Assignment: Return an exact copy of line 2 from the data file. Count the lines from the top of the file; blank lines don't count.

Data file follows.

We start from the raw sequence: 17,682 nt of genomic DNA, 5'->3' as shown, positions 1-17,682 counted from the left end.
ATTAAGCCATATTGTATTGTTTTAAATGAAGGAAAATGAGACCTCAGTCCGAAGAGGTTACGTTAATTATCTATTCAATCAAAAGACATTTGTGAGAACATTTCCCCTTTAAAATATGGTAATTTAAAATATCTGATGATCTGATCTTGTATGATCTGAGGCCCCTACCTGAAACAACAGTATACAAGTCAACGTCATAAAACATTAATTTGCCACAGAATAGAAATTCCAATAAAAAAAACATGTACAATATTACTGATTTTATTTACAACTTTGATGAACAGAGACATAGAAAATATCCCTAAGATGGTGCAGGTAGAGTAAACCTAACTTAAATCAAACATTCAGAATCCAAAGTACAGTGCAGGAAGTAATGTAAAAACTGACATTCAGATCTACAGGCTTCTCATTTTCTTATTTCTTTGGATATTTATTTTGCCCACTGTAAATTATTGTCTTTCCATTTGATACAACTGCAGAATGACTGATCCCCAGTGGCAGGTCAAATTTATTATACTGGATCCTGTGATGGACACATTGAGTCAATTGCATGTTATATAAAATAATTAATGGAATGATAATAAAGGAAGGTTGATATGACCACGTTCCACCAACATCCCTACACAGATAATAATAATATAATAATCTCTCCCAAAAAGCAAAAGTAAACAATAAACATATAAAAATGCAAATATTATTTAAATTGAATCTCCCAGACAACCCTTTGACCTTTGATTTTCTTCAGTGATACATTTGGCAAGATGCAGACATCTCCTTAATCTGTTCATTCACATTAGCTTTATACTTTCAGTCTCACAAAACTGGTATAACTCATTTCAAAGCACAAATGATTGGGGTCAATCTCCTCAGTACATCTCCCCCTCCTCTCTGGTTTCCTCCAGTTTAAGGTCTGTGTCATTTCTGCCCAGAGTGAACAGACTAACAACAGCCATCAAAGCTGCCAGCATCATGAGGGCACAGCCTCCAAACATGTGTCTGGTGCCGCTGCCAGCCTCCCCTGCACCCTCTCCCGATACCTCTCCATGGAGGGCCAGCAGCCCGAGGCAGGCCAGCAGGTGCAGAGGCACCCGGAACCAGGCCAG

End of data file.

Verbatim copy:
ATTAAGCCATATTGTATTGTTTTAAATGAAGGAAAATGAGACCTCAGTCCGAAGAGGTTACGTTAATTATCTATTCAATCAAAAGACATTTGTGAGAACATTTCCCCTTTAAAATATGGTAATTTAAAATATCTGATGATCTGATCTTGTATGATCTGAGGCCCCTACCTGAAACAACAGTATACAAGTCAACGTCATAAAACATTAATTTGCCACAGAATAGAAATTCCAATAAAAAAAACATGTACAATATTACTGATTTTATTTACAACTTTGATGAACAGAGACATAGAAAATATCCCTAAGATGGTGCAGGTAGAGTAAACCTAACTTAAATCAAACATTCAGAATCCAAAGTACAGTGCAGGAAGTAATGTAAAAACTGACATTCAGATCTACAGGCTTCTCATTTTCTTATTTCTTTGGATATTTATTTTGCCCACTGTAAATTATTGTCTTTCCATTTGATACAACTGCAGAATGACTGATCCCCAGTGGCAGGTCAAATTTATTATACTGGATCCTGTGATGGACACATTGAGTCAATTGCATGTTATATAAAATAATTAATGGAATGATAATAAAGGAAGGTTGATATGACCACGTTCCACCAACATCCCTACACAGATAATAATAATATAATAATCTCTCCCAAAAAGCAAAAGTAAACAATAAACATATAAAAATGCAAATATTATTTAAATTGAATCTCCCAGACAACCCTTTGACCTTTGATTTTCTTCAGTGATACATTTGGCAAGATGCAGACATCTCCTTAATCTGTTCATTCACATTAGCTTTATACTTTCAGTCTCACAAAACTGGTATAACTCATTTCAAAGCACAAATGATTGGGGTCAATCTCCTCAGTACATCTCCCCCTCCTCTCTGGTTTCCTCCAGTTTAAGGTCTGTGTCATTTCTGCCCAGAGTGAACAGACTAACAACAGCCATCAAAGCTGCCAGCATCATGAGGGCACAGCCTCCAAACATGTGTCTGGTGCCGCTGCCAGCCTCCCCTGCACCCTCTCCCGATACCTCTCCATGGAGGGCCAGCAGCCCGAGGCAGGCCAGCAGGTGCAGAGGCACCCGGAACCAGGCCAG